(a) state the resolution and magnification that can be achieved by a light microscope, a transmission electron microscope and a scanning electron microscope
Light Microscope – uses a number of lenses to produce an image that can be viewed directly at the eyepiece. Light passes from a bulb under the stage, through a condenser lens and then through the specimen. This beam of light is passed through an objective lens (x4, x10, x40) and then the eyepiece lens (x10).
Overall Magnification = Objective Lens Magnification x Eyepiece Lens Magnification
Transmission Electron Microscope (TEM) – uses electromagnets to focus a beam of electrons, which is transmitted through the specimen. Denser parts of the specimen absorb more electrons, which makes them look darker on the image you end up with creating a contrast.
Scanning Electron Microscope (SEM) – an electron beam is scanned across the specimen. The electrons don’t pass through the specimen, they bounce off and are detected at multiple detectors.
(b) explain the difference between magnification and resolution
- Magnification – the number of times greater an image is than the object itself
- Resolution – the ability to distinguish two separate points as distinct from each other
(c) explain the need for staining sample for use in light microscopy and electron microscopy
Material needs to be stained to allow the specimen to be seen under the microscope. Images are produced because some parts of the object absorb more light/electrons than others to create contrast, but sometimes the object being viewed is completely transparent – this makes the whole thing look white because the light rays/electrons pass straight through. This problem is solved by staining the specimen. Different types of stains bind to different specific cell structures:
- Acetic Orcein stains DNA dark red
- Genetian Violet stains bacterial cell walls
Some specimens are embedded in wax, to prevent distortion of the structure when being cut.
Electron microscopes are stained with heavy metals (like lead) to scatter the electrons and create contrast.
(e) describe and interpret drawings and photographs or eukaryotic cells as seen under an electron microscope
(f) outline the functions of the structures listed in (e)
(g) outline the interrelationship between the organelles involved in the production and secretion of proteins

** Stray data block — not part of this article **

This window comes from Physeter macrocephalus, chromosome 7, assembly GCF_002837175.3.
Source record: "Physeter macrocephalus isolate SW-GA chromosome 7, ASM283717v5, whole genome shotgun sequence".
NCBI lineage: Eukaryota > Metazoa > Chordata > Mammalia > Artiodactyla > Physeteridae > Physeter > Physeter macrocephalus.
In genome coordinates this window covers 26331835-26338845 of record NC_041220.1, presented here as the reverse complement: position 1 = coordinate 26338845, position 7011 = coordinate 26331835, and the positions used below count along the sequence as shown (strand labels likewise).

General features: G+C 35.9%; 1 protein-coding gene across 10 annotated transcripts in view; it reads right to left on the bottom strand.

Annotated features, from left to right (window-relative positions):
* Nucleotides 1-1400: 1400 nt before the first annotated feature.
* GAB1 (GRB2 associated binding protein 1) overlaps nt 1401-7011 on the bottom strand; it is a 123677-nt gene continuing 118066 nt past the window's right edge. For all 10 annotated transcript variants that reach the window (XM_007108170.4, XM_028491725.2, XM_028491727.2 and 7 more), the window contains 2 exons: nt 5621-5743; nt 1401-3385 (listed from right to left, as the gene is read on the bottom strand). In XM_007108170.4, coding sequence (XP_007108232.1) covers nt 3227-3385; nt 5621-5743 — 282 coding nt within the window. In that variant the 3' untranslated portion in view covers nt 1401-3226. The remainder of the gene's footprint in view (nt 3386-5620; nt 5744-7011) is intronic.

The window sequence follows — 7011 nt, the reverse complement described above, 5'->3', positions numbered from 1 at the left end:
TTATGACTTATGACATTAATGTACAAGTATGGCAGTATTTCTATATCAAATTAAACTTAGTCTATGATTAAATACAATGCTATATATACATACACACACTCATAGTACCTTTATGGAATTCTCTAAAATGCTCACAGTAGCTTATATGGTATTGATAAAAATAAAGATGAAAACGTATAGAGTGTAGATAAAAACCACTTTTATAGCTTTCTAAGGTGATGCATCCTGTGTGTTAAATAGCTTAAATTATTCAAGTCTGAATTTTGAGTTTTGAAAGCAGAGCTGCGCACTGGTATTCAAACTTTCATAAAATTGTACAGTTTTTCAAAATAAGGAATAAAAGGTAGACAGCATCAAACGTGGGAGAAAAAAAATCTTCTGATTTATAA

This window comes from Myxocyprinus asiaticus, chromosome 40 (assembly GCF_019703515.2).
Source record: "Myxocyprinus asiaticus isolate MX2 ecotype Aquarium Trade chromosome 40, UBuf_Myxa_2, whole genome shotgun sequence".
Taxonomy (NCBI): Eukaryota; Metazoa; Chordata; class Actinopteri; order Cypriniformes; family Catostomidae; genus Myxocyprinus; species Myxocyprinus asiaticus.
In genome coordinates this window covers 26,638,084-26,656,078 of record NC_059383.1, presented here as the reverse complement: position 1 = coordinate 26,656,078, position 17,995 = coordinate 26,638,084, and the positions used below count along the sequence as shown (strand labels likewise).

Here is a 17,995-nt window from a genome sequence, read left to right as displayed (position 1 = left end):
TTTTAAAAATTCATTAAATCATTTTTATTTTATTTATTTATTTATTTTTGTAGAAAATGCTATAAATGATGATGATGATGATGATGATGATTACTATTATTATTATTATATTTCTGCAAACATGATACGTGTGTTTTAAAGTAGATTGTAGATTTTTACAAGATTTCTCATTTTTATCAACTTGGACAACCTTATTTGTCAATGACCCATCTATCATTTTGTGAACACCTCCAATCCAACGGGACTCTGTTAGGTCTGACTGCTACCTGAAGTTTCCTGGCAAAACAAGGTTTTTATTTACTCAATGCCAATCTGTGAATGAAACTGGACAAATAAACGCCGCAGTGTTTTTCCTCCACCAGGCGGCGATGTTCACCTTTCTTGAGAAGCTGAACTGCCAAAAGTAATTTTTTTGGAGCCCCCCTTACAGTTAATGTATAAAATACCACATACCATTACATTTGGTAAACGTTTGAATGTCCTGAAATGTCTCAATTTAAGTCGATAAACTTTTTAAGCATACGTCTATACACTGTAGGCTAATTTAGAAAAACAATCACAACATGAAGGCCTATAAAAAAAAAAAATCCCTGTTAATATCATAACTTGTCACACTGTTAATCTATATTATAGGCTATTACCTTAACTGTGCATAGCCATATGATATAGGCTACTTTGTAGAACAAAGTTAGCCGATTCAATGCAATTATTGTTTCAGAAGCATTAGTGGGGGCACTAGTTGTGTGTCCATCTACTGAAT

- In the nucleus is the DNA needed to make proteins. The DNA from the nucleus is copied into a molecule called mRNA
- The mRNA leaves the nucleus and attaches itself to a ribosome on the rough endoplasmic reticulum
- The ribosome reads the instructions and uses the code to make proteins and is folded and processed in the rough endoplasmic reticulum
- The proteins are transported to the Golgi apparatus in vesicles where they fuse with it to modify the protein
- The protein leaves the Golgi apparatus in vesicles and fuses with the plasma cell membrane to be secreted.
(h) explain the importance of the cytoskeleton in providing mechanical strength of cells, aiding transport within cells and enabling cell movement
The cytoskeleton is the network of protein fibres found within cells that gives structure and shape of the cell, aids transport and enables cell movement. Its functions are:
- to support the cell’s organelles by keeping them in position
- to strengthen the cell and maintain its shape
- to transport materials within the cell
- to make the cells move (flagella and cilia)
Microfilaments (Actin) are proteins which cause movement and move some organelles around inside cells by moving against each other.
Microtubules are made of a protein called tubulin and these proteins will move organelles and other cell contents along the fibres using ATP to drive movement.
Flagella (Undulopodia) and cilia are both hair-like extensions that stick out from the surface of the cell. There are two microtubules in a central bundle surrounded by nine microtubules arranged in a circle. Flagella is longer than cilia and usually occur in ones or twos in cells. Cilia is less than 10µm long and occur in large numbers. Flagella enables movement of the cell and cilia causes sweeping movements to move substances across the surface of the cells.
(i) compare and contrast, with the aid of diagrams and electron micrographs, the structure of prokaryotic cells and eukaryotic cells
Eukaryotic Cells – (means having a true nucleus) cells contain many organelles some of which are bound by a membrane e.g. animals, plants and fungi
Prokaryotic Cells – (means before nucleus) cells lack membrane organelles such as a nucleus e.g. bacteria. These cells are about to 10,000 times smaller than eukaryotic cells
(j) compare and contrast, with the aid of diagrams and electron micrographs, the structure and ultrastructure of plant cells and animal cells